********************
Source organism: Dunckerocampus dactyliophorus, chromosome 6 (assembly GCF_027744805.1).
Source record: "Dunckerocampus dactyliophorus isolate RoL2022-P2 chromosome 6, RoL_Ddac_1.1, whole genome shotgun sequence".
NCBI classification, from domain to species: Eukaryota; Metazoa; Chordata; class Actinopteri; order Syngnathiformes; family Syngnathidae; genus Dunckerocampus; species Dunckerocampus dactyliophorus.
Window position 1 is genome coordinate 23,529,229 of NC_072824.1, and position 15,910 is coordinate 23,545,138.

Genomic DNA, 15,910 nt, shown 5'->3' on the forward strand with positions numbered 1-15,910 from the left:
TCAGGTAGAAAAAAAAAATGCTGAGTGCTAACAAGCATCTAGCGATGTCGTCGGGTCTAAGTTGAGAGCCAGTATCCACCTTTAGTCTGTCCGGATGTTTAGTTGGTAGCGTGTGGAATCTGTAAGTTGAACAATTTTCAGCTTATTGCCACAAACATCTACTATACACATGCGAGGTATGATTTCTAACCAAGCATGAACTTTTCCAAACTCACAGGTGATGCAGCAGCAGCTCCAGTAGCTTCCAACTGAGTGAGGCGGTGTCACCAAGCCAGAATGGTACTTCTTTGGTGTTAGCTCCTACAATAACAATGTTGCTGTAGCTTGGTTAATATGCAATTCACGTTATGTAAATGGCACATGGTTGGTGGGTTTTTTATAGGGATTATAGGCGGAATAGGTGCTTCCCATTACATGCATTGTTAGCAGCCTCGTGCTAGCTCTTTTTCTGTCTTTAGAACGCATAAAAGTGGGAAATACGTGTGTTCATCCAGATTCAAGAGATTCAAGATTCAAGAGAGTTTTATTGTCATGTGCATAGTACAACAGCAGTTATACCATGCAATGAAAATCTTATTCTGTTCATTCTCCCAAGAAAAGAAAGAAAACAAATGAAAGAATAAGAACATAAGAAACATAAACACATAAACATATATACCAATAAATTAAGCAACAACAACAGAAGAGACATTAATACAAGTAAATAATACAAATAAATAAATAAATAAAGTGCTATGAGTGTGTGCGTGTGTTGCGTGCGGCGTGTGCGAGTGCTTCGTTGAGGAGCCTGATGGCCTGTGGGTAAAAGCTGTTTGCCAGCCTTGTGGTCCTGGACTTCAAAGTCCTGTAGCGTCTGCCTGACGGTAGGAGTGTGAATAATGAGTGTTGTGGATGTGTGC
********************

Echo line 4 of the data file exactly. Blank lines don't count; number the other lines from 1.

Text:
Window position 1 is genome coordinate 23,529,229 of NC_072824.1, and position 15,910 is coordinate 23,545,138.